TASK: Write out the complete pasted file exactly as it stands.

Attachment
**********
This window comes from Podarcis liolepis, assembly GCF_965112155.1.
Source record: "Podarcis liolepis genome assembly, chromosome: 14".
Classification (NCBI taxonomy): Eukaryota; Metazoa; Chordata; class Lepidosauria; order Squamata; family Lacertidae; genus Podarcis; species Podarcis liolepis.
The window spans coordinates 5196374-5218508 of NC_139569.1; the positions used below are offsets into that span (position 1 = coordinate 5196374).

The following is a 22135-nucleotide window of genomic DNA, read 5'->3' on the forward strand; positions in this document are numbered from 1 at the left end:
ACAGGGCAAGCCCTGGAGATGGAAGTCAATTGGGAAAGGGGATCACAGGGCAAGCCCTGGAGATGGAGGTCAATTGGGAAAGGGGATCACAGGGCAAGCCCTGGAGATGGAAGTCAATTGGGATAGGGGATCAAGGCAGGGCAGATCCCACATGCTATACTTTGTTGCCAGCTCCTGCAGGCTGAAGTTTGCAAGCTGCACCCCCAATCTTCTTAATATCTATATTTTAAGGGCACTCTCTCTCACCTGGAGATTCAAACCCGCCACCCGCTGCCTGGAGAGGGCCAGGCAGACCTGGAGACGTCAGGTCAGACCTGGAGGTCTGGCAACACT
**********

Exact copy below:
This window comes from Podarcis liolepis, assembly GCF_965112155.1.
Source record: "Podarcis liolepis genome assembly, chromosome: 14".
Classification (NCBI taxonomy): Eukaryota; Metazoa; Chordata; class Lepidosauria; order Squamata; family Lacertidae; genus Podarcis; species Podarcis liolepis.
The window spans coordinates 5196374-5218508 of NC_139569.1; the positions used below are offsets into that span (position 1 = coordinate 5196374).

The following is a 22135-nucleotide window of genomic DNA, read 5'->3' on the forward strand; positions in this document are numbered from 1 at the left end:
ACAGGGCAAGCCCTGGAGATGGAAGTCAATTGGGAAAGGGGATCACAGGGCAAGCCCTGGAGATGGAGGTCAATTGGGAAAGGGGATCACAGGGCAAGCCCTGGAGATGGAAGTCAATTGGGATAGGGGATCAAGGCAGGGCAGATCCCACATGCTATACTTTGTTGCCAGCTCCTGCAGGCTGAAGTTTGCAAGCTGCACCCCCAATCTTCTTAATATCTATATTTTAAGGGCACTCTCTCTCACCTGGAGATTCAAACCCGCCACCCGCTGCCTGGAGAGGGCCAGGCAGACCTGGAGACGTCAGGTCAGACCTGGAGGTCTGGCAACACT